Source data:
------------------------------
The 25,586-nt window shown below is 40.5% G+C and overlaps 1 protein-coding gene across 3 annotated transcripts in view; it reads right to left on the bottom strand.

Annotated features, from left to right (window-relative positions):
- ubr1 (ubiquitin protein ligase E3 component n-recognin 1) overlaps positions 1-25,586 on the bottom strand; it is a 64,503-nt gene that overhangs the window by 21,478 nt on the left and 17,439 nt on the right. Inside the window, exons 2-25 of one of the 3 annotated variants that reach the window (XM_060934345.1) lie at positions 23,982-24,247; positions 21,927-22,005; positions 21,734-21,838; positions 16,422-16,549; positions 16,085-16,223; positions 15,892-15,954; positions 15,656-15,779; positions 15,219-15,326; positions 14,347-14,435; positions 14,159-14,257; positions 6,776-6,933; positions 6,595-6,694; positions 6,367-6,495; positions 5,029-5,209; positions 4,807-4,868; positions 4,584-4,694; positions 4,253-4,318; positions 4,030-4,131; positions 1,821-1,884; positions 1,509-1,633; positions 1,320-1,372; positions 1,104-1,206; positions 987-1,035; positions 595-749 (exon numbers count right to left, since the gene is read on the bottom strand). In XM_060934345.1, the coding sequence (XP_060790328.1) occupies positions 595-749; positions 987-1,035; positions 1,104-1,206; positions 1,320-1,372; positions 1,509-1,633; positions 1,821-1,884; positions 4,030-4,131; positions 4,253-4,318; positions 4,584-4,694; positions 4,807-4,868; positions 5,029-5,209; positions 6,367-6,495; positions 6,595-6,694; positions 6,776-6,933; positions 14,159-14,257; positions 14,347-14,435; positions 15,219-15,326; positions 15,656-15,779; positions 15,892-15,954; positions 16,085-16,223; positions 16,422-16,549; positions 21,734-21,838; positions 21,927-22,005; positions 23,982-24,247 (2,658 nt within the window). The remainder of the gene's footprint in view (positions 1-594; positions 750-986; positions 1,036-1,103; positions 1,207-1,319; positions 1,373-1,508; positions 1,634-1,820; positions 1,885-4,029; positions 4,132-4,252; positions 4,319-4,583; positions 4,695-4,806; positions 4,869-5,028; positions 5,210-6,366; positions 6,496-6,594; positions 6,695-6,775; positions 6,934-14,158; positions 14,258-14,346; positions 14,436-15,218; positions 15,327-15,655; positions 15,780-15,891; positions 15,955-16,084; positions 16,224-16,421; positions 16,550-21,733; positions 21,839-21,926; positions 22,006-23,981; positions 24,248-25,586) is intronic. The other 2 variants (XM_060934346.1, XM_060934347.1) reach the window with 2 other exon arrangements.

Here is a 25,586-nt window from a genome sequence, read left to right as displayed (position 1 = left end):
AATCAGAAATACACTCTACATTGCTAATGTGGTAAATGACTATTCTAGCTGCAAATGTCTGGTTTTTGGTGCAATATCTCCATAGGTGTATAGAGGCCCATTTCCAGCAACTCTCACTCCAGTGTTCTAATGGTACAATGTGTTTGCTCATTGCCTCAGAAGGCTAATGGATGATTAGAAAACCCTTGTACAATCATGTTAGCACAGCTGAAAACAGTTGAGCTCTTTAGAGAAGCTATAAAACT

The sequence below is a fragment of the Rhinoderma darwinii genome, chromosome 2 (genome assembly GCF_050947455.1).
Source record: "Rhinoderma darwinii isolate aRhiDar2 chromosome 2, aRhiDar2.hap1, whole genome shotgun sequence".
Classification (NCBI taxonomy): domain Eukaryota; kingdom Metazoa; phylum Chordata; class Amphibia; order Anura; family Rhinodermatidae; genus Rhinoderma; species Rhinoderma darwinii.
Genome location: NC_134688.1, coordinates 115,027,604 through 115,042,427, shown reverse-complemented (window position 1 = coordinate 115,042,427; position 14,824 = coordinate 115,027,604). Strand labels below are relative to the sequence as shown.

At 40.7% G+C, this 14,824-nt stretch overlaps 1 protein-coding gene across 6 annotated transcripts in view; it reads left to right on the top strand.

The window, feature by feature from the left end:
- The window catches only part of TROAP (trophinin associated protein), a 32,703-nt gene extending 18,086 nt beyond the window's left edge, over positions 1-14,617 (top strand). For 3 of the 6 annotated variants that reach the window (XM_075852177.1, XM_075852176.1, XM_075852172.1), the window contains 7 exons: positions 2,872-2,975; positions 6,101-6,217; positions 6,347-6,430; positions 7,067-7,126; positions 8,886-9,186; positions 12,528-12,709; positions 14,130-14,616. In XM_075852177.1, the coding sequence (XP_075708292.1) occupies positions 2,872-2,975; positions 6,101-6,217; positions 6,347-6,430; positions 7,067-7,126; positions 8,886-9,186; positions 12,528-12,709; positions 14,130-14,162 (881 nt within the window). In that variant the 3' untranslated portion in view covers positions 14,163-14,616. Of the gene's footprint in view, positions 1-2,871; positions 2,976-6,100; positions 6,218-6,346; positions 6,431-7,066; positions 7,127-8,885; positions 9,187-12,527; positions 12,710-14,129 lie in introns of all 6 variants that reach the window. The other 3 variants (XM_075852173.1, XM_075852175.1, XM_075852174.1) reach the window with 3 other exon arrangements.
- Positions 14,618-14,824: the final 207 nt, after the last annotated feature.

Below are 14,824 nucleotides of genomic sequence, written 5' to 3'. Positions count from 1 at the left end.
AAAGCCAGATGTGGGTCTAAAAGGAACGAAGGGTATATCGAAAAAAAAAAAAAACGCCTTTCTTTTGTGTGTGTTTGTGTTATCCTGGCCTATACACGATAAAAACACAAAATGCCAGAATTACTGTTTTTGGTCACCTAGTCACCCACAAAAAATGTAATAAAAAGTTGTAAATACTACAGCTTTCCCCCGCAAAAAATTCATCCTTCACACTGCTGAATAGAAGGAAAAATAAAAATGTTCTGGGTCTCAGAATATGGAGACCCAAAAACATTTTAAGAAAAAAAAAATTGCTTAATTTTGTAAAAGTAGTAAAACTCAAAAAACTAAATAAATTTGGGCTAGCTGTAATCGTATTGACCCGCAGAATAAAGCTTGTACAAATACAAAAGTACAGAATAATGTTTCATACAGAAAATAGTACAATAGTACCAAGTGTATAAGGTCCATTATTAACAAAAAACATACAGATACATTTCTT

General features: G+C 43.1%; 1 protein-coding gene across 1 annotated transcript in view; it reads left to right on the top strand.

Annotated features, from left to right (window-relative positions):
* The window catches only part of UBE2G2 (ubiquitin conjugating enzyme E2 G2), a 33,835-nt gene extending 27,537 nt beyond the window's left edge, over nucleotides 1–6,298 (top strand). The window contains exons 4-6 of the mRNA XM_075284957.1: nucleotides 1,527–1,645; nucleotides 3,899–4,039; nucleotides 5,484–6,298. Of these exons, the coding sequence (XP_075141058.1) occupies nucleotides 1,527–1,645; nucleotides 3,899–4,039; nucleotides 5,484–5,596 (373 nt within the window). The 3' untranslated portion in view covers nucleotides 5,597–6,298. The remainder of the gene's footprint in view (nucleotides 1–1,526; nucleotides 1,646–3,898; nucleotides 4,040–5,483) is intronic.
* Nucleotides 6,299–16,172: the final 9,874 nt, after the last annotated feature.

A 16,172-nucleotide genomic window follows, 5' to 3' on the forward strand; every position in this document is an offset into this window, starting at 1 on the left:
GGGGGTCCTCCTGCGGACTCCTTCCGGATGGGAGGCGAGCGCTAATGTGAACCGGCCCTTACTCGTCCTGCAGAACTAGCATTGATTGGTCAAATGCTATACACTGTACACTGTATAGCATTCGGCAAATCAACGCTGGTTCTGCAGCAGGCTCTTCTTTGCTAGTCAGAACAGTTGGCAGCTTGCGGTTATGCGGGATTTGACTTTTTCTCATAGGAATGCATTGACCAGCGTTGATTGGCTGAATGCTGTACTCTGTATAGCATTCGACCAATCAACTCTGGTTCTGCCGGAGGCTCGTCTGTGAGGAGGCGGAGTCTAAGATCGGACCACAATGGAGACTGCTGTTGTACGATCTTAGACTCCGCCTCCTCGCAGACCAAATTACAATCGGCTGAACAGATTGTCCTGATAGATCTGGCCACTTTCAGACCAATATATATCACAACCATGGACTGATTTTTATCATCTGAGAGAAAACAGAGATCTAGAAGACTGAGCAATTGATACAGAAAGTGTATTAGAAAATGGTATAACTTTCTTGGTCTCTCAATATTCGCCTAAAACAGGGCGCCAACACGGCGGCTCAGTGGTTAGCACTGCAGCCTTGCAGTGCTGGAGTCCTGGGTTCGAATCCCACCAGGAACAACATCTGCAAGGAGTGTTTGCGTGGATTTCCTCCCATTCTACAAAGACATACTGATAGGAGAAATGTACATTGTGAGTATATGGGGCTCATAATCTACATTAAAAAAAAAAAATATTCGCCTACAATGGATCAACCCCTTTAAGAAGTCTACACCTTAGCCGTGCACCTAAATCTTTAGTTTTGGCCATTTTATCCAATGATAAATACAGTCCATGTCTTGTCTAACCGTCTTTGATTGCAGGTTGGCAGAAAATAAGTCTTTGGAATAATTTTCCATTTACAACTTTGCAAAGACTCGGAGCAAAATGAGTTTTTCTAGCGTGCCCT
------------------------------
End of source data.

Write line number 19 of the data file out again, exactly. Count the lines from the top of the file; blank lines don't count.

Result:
* Nucleotides 6,299–16,172: the final 9,874 nt, after the last annotated feature.